As paddy harvesting has gathered momentum in Punjab, as many as 3,307 Stubble Burning Cases have been reported till October 21, as against 2,564 incidents in the corresponding period last year.

  • Stubble burning has been a key contributing factor to pollution in the air and breathing problems among people across the northern region, including New Delhi.
  • The reason behind the higher number of fire cases has been the decision to advance the date of paddy sowing this season, a week earlier than the scheduled date of June 20.
  • Meanwhile, the State government has so far not issued any ‘challan’ to those farmers who have been defying the ban on stubble burning.
  • The ban and action against people burning crop residue are regulated under the Air (Prevention and Control of Pollution) Act, 1981.

Stubble Burning Cases Why Punjab and Haryana contribute to stubble burning cases?

  • In the 1960s, wheat-paddy crop rotation was encouraged in Punjab and Haryana to make India self-sufficient in food grain production.
  • Besides, Punjab enacted a water conservation law in 2009 which mandates paddy sowing within a notified period.
  • A shorter period of sowing days prohibits transplantation before a notified date, which in turn limits the window available for harvesting paddy to between 15 and 20 days.
  • As a result, farmers who are pressed for time to sow wheat and maintain crop yield find stubble burning to be an easy and low-cost solution.

What are the challenges in addressing stubble burning?

  • Farmers have already made investments in seed drill machines for sowing wheat after paddy harvest.
  • Increasing pressure by the government on farmers to purchase the ‘happy seeder’ to abate stubble burning adds to the cost incurred by farmers.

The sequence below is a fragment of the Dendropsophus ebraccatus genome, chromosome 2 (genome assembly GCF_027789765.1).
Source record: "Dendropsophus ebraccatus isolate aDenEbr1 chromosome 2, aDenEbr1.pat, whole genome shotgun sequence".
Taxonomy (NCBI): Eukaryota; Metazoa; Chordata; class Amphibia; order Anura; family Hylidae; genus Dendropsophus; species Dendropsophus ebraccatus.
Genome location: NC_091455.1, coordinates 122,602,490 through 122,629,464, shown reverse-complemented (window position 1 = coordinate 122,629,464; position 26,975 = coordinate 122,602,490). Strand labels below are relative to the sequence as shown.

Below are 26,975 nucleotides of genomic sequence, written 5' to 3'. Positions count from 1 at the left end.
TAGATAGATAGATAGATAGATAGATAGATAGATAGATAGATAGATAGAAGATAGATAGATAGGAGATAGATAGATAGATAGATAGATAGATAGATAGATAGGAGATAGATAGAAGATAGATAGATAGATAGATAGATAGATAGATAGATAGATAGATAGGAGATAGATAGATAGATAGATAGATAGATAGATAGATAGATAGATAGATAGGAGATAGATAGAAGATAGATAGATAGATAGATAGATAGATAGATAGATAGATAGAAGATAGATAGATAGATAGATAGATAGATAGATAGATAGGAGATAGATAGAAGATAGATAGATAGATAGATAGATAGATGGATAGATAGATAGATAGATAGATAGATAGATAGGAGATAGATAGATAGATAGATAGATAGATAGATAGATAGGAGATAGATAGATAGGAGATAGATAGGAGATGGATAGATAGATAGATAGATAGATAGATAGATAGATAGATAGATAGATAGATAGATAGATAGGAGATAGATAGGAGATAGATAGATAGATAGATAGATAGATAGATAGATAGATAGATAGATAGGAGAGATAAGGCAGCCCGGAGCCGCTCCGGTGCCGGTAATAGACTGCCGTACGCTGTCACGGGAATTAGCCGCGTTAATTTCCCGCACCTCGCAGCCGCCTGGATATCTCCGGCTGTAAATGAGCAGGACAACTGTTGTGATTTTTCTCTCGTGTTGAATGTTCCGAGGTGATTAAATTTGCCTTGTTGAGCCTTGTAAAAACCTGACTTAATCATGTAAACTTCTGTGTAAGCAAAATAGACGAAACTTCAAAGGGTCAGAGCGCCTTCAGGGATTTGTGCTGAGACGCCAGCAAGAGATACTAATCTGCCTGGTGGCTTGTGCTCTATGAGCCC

• Even if the machine is available at a subsidized rate of nearly Rs.1 lakh, it would remain idle the whole year and become a liability in terms of maintenance.

What measures need to be taken?

  • Crop diversification - The government encourages crop diversification towards less water-intensive crops by extending price incentives and better marketing facilities.
  • Efficient Policies - The policy of a ‘price deficiency system’ as initiated in Haryana and Madhya Pradesh should be adopted to strengthen the production and marketing of alternative crops.
    • Another option is to replicate the Telangana model of providing farmers investment support of Rs. 8,000 per acre each year and withdraw price-based support.
  • Rental Services - A feasible remedy could lie in the setting up of custom hiring centers or inviting companies to make investments for rental purposes.
    • If the state provides an app-based support system, to rent out tractors and farm implements and earn additional income there are examples of this in Nigeria and also in Rajasthan, Madhya Pradesh, Gujarat, Uttar Pradesh, and Bihar.
    • It would avoid stubble burning and at the same time make farming more mechanized, cost-effective and a source of employment.
  • Sustainable Policies - Another far-sighted approach could be an ineffective use of paddy straw.
    • The residual has used, such as in paper, cardboard and packing material making and also hydroseeding (deliberated rice straw can be used in hydroseeding for erosion control).
    • Farmers, who have already been sensitized to refrain from the burning residue, should be given options such as biomass generation.
    • The government should use geospatial techniques to identify areas where stubble burning is severe and encourage the installation of biomass plants at such locations.

Also read: Punjab records 45% increase in farm fires Jute Industry Told To Step Up Supply Of Sacks For Kharif Crop